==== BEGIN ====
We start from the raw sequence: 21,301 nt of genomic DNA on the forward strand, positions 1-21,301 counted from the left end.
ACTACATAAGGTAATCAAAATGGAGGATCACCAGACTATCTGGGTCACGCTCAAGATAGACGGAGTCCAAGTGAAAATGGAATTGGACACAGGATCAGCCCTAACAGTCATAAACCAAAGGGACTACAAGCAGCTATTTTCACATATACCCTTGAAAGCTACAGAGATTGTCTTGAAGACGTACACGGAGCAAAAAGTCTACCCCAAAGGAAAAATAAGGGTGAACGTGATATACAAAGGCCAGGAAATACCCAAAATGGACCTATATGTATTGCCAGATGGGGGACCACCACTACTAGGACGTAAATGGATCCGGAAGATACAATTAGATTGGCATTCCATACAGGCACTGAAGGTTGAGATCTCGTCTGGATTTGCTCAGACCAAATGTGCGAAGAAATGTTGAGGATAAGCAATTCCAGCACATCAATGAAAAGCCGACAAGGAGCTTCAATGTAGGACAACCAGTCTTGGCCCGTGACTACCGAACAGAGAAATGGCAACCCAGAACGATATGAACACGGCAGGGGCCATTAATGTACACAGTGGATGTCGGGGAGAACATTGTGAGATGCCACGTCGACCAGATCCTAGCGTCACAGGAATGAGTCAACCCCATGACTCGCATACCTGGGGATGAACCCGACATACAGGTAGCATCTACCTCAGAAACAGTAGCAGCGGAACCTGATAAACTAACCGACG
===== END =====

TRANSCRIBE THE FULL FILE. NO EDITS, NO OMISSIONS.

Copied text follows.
We start from the raw sequence: 21,301 nt of genomic DNA on the forward strand, positions 1-21,301 counted from the left end.
ACTACATAAGGTAATCAAAATGGAGGATCACCAGACTATCTGGGTCACGCTCAAGATAGACGGAGTCCAAGTGAAAATGGAATTGGACACAGGATCAGCCCTAACAGTCATAAACCAAAGGGACTACAAGCAGCTATTTTCACATATACCCTTGAAAGCTACAGAGATTGTCTTGAAGACGTACACGGAGCAAAAAGTCTACCCCAAAGGAAAAATAAGGGTGAACGTGATATACAAAGGCCAGGAAATACCCAAAATGGACCTATATGTATTGCCAGATGGGGGACCACCACTACTAGGACGTAAATGGATCCGGAAGATACAATTAGATTGGCATTCCATACAGGCACTGAAGGTTGAGATCTCGTCTGGATTTGCTCAGACCAAATGTGCGAAGAAATGTTGAGGATAAGCAATTCCAGCACATCAATGAAAAGCCGACAAGGAGCTTCAATGTAGGACAACCAGTCTTGGCCCGTGACTACCGAACAGAGAAATGGCAACCCAGAACGATATGAACACGGCAGGGGCCATTAATGTACACAGTGGATGTCGGGGAGAACATTGTGAGATGCCACGTCGACCAGATCCTAGCGTCACAGGAATGAGTCAACCCCATGACTCGCATACCTGGGGATGAACCCGACATACAGGTAGCATCTACCTCAGAAACAGTAGCAGCGGAACCTGATAAACTAACCGACG